Preventing electric shocks when working in ceiling spaces

This guidance is for employers, employees, contractors and self-employed persons working in ceiling spaces. You can reduce or eliminate the serious workplace health and safety risk of electric shock or electrocution by applying control measures.

Date last updated

Monday 02 Mar 2020

Industries and topics
  • Construction
  • Confined spaces
  • Electrical

Electrical shock hazards in ceiling spaces

In most buildings, especially houses, much of the building’s electrical wiring for lights, socket-outlets, air-conditioning and other electrical equipment is run (or partly run) through the ceiling space.

When employees have to enter ceiling spaces to install, repair or do maintenance work, this increases the risk of electric shock. Many people have been electrocuted inside ceiling spaces.

Causes of electrical shock hazards

The following hazards can cause electric shock:

Worn electrical wiring insulation

Electrical wiring insulation which has deteriorated or been exposed to excessive heat can make the insulation become brittle. This can cause the insulation to break into pieces when disturbed, exposing the live conductors.

Vermin

Vermin can cause damage to electrical wiring by chewing insulation, exposing the live conductors.

Damage to the earth conductor

Hazards can be introduced from damage to the main earth conductor or earth electrode and from the main neutral faults. This may cause current to flow in the earth conductors or metallic parts.

Previous electrical work

  • illegal or sub-standard electrical work on the electrical installation
  • older properties where lower standards applied to previous electrical work (For example, lights that were not required to be earthed)

Ceiling works

Other electrical work completed in the ceiling like air-conditioning or television cable installation may present electric shock hazards.

Energy sources

Consider if the premises has other energy sources such as solar panels as well as solar battery storage. Think about whether they pose a risk to workers working in the ceiling.

Controlling risk of electric shock

An employer or self-employed person must, so far as is reasonably practicable, eliminate any risk associated with construction work. If it is not reasonably practicable to eliminate all or part of the risk then it must be reduced so far as is reasonably practicable.

In the past, mains electricity was required to supply power for work lights and for any power tools that had to be used in the ceiling space. However, with the introduction of a broad range of battery power tools, it is no longer necessary to have mains electricity on when accessing or working in ceiling spaces.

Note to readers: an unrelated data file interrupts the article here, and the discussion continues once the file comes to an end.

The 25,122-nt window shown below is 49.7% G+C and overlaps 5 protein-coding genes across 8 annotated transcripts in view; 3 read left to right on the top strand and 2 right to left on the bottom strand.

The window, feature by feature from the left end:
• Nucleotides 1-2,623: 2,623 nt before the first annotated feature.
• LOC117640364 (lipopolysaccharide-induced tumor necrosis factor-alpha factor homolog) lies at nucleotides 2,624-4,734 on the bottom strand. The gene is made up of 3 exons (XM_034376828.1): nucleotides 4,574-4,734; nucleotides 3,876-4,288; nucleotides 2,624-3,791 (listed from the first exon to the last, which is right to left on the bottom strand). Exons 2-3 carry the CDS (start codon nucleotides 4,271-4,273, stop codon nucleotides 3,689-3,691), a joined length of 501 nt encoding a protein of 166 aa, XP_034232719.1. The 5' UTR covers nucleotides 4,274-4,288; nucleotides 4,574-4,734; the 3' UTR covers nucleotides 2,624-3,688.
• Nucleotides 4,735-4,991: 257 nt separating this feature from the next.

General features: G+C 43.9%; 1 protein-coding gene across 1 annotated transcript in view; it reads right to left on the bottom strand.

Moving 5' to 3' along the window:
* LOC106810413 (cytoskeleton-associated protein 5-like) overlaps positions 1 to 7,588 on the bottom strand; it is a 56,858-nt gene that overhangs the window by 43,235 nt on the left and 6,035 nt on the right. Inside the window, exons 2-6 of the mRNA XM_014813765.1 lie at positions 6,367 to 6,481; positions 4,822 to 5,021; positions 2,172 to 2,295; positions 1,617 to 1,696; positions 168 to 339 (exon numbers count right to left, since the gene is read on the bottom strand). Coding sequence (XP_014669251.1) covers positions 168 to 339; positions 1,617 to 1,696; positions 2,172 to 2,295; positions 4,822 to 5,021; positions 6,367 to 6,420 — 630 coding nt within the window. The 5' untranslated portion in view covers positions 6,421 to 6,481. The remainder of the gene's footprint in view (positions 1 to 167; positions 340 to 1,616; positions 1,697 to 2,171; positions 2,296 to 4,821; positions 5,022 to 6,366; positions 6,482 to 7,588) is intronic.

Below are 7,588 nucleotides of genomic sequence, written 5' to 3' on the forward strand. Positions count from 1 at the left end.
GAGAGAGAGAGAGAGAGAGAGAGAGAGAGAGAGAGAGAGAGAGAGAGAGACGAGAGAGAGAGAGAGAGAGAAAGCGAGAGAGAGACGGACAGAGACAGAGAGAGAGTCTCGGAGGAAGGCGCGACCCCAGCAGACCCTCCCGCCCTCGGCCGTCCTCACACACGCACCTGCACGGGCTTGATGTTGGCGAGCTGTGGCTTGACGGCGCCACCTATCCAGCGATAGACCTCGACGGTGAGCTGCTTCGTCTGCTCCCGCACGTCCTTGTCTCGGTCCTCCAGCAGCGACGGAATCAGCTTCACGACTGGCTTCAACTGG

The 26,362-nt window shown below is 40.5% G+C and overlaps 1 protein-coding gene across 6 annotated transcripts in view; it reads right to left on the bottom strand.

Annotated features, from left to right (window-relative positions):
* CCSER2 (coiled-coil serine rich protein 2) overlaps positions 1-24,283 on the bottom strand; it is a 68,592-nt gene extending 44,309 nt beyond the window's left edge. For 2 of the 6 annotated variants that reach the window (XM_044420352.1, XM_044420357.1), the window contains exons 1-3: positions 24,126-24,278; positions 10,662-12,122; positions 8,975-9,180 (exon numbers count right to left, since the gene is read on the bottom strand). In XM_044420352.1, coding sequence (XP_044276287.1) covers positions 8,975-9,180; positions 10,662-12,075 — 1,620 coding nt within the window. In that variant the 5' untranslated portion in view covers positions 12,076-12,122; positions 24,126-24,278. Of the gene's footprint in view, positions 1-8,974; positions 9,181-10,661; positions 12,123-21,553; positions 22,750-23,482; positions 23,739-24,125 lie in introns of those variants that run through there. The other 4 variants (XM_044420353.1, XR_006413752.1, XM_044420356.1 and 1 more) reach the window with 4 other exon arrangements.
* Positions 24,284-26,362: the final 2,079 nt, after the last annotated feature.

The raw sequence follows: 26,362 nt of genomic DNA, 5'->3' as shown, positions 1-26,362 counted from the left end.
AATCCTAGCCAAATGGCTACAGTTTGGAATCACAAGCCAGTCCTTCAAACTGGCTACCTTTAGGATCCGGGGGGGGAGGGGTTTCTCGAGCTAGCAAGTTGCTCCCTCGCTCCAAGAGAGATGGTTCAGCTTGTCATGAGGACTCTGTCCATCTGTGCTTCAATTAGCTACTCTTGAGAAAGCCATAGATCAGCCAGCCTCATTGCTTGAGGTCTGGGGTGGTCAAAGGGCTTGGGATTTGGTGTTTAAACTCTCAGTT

Turn power off at the switchboard

It is possible to eliminate part of the risk by turning the main switch/es off at the switchboard. Electric hot water may have a separate hot water main switch which should also be turned off.

For circuit breaker type switchboards (especial in dwellings), turn off all the circuit breakers to ensure that all mains switches are turned off.

Once the main switches are off, further reduce the risk by ensuring that the switches are locked out if possible, or if not taped over.

Attach a warning sign to the switchboard

Attach a sign to the switchboard that clearly warns against turning the power on.

Signs can be printed or hand written—but must be easy to read.

An example of a sign could be “Danger! Working in ceiling. Do not turn power on”.

Residual Current Devices

Residual current devices (RCDs) should not be relied on to control the risk of electric shock in ceiling spaces. RCDs do not eliminate electric shock risks—they only reduce the risk of the shock being fatal. It is likely that not all wiring in the ceiling space will be protected by RCDs. Also, RCDs will only function in specific electric shock situations.

Safe Work Method Statements (SWMS)

Electrical installation work is construction work unless it only involves routine or minor testing, maintenance or repair work.

Any construction work on or near an energised electrical installation is considered High Risk Construction Work (HRCW). A SWMS must be prepared for HRCW before the work starts, and followed while the work is undertaken.

The SWMS must describe:

  • the hazards and risks, including risk of electric shock
  • what measures will be implemented to control the various risks
  • how the controls will be implemented

The SWMS should include the process that will be used to verify de-energisation prior to working on the electrical installation.

Working in a ceiling space may also include other HRCW that must also be addressed in the SWMS. For more information on HRCW see SWMS in Related information.

Other risks

Electrical work may involve other risks which must also be controlled, so far as is reasonably practical, such as:

  • falls from height
  • excessive heat
  • dust
  • biological hazards (vermin, insects, moulds)